“What Jesus blatantly fails to appreciate is that it's the meek who are the problem.”
—from Monty Python’s Life of Brian
How little we know
Almost nothing is known about Jesus beyond biblical accounts, although we do know quite a bit more about the cultural and political context in which he lived—for example, Jerusalem in the first century. What follows is an introductory historical summary of Christianity. It hardly needs stating that there are many interpretations and disagreements among historians.
The Good Shepherd, The Mausoleum of Galla Placidia, 425 C.E., mosaic, Ravenna, Italy
Jesus v. Rome
The biblical Jesus, described in the Gospels as the son of a carpenter, was a Jew and a champion of the underdog. He rebelled against the occupying Roman government in what was then Palestine (at this point the Roman Empire stretched across the Mediterranean). He was crucified for upsetting the social order and challenging the authority of the Romans and their local Jewish leaders. The Romans crucified Jesus, a typical method of execution—especially for those accused of crimes against the government.
Jesus’ followers claim that after three days he rose from the grave and later ascended into heaven. His original followers, known as disciples or apostles, travelled great distances and spread Jesus’ message. His life is recorded in the Gospels of Matthew, Mark, Luke, and John, which are found in the New Testament. “Christ” means messiah or savior (this belief in a savior is a traditional part of Jewish theology).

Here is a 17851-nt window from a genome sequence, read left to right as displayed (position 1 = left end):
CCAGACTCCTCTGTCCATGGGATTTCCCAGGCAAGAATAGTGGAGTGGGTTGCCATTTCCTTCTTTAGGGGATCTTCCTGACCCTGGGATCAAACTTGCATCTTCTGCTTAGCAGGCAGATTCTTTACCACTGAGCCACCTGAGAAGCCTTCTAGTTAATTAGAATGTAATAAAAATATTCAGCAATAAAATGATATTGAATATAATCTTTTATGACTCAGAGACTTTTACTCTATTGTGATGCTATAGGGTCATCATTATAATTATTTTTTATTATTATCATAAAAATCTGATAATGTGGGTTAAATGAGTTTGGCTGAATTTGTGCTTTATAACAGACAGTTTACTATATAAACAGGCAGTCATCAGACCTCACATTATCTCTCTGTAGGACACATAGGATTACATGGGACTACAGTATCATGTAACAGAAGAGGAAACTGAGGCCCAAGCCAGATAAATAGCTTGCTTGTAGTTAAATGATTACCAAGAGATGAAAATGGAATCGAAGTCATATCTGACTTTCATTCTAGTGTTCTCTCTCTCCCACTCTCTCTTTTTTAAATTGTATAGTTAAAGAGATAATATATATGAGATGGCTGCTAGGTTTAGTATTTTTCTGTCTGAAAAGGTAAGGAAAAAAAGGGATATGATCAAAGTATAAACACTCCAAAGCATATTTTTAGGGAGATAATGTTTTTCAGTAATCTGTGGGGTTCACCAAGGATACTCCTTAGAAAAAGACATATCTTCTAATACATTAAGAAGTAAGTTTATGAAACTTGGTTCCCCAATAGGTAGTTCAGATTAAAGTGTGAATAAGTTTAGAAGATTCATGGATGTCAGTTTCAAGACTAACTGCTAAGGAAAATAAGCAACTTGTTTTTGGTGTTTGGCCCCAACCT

Old and New Testaments
Early on, there were many ways that Christianity was practiced and understood, and it wasn’t until the 2nd century that Christianity began to be understood as a religion distinct from Judaism (it's helpful to remember that Judaism itself had many different sects). Christians were sometimes severely persecuted by the Romans. In the early 4th century, the Roman Emperor Constantine experienced a miraculous conversion and made it legally acceptable to be a Christian. Less than a hundred years later, the Roman Emperor Theodosius made Christianity the official state religion.
The first Christians were Jews (whose bible we refer to as the Old Testament or the Hebrew Bible). But soon pagans too converted to this new religion. Christians saw the predictions of the prophets in the Hebrew Bible come to fulfillment in the life of Jesus Christ—hence the “Bible” of the Christians includes both the Hebrew Bible (or the Old Testament) and the New Testament.
In addition to the fulfillment of prophecy, Christians saw parallels between the events of the Hebrew Bible and the New Testament. These parallels, or foreshadowings, are called typology. One example would be Abraham’s willingness to sacrifice his son, Isaac, and the later sacrifice of Christ on the cross. We often see these comparisons in Christian art offered as a revelation of God’s plan for the salvation of mankind.